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Mytcar34
(@Mytcar34)
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February 28, 2012 6:20 pm  

Ok what do you folks do about storms? You should be the experts. Here in the Gulf Coast of Texas if its a bad one we leave, not so bad we board up and hang on.Are there shelters on the island.


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speee1dy
(@speee1dy)
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February 28, 2012 6:22 pm  

there are shelters here in stx, i am sure stt and stj have them. but really, why go someplace you know nothing about structure wise. unless you know the place you are living in is not well constructed or prone to flooding.

most people stay in their houses put up the shutters etc.....


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Alexandra
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February 28, 2012 7:44 pm  

Ok what do you folks do about storms? You should be the experts. Here in the Gulf Coast of Texas if its a bad one we leave, not so bad we board up and hang on.Are there shelters on the island.

The USVI is so far south and east that very few storms actually impact us in any given year. Really big storms are a rarity anywhere, and for one to hit a specific small dot in the ocean is a lot less likely than for that same storm to wind up in Florida.

You can check out historical information on all the Atlantic storms in any year on the NOAA website here:
http://www.aoml.noaa.gov/general/lib/lib1/nhclib/mwreviews.html

As an example, this is the link for the 2005 season that had so many named storms they went into the Greek Alphabet. Look at the composite storm track map on page 3... not a single one of those storms came near these islands.
http://www.aoml.noaa.gov/general/lib/lib1/nhclib/mwreviews/2005.pdf

If you live on a boat, you probably want to make it as secure as possible and ride out the storm on shore in a friend's concrete home. Most people stay in their own homes or have a few friends come to hang out for a Hurricane Party so you have people to be with during the experience.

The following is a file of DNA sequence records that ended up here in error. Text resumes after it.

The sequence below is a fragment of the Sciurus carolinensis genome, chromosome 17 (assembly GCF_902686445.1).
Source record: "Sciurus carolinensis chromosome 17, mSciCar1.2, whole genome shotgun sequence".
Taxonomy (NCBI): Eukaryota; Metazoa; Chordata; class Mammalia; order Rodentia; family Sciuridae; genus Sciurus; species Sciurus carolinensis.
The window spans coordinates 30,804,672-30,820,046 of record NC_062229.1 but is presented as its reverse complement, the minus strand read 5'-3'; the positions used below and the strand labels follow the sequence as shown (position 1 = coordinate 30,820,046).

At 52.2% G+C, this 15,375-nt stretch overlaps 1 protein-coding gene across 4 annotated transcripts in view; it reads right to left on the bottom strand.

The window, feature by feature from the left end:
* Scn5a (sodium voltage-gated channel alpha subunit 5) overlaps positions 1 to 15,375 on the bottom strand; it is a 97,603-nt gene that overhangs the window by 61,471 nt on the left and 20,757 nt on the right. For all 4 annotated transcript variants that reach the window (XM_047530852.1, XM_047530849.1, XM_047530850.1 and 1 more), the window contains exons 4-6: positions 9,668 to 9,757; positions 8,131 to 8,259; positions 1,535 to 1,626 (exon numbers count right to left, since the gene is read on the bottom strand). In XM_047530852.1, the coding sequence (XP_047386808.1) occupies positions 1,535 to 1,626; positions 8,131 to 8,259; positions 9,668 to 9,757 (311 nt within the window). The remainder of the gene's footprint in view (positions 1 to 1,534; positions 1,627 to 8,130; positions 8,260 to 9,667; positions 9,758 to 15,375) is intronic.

A wise resident does prepare for the possibility of storms. Make sure you have basic food, water, candles, batteries and medical supplies available during storm season. Cash, too, as ATMs don't work for a while after a storm and banks may not be open for a few days. If you don't have a propane stove in your property, you may want to invest in a small camp stove or even a propane BBQ to be able to cook during power outages. You don't have to do a LOT of crazy stuff to be prepared. People look out for each other during storms, too.

One of the most important things you can do is add the links to several of the top weather websites to the address bar on your computer and click them daily during storm season to be sure you are up to date on anything heading our way. Advance notice gives you time to make last minute preparations if you need to close hurricane shutters, etc.


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blu4u
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February 28, 2012 8:31 pm  

Don't be fooled. Storms hit the VI. Always prepare. Always have a plan. Know your neighbours. Decide in advance if you will shellter in place or with friends. Talk to your neighbors and friends. Work together. Leaving is usually not an opition. Air lines normally discontiune service in advanced antipation of a strom and passengers with pre-booked return tickets (ie tourist have priority) .

My family lost EVERYTHING (except our lives and bank account) in 1995. Have good insurance. Take a video of your residence and car and business and copies of you insurance records. Store copies off island. Bea use the territory is isolated by water, help is slow to arrive (weeks/months with no electric or supplies) rebuilding and recovery take time. Don't count on insurance to cover the entirety of a catastrophic loss.


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blu4u
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February 28, 2012 8:57 pm  

The USVI is so far south and east that very few storms actually impact us in any given year. Really big storms are a rarity anywhere, and for one to hit a specific small dot in the ocean is a lot less likely than for that same storm to wind up in Florida.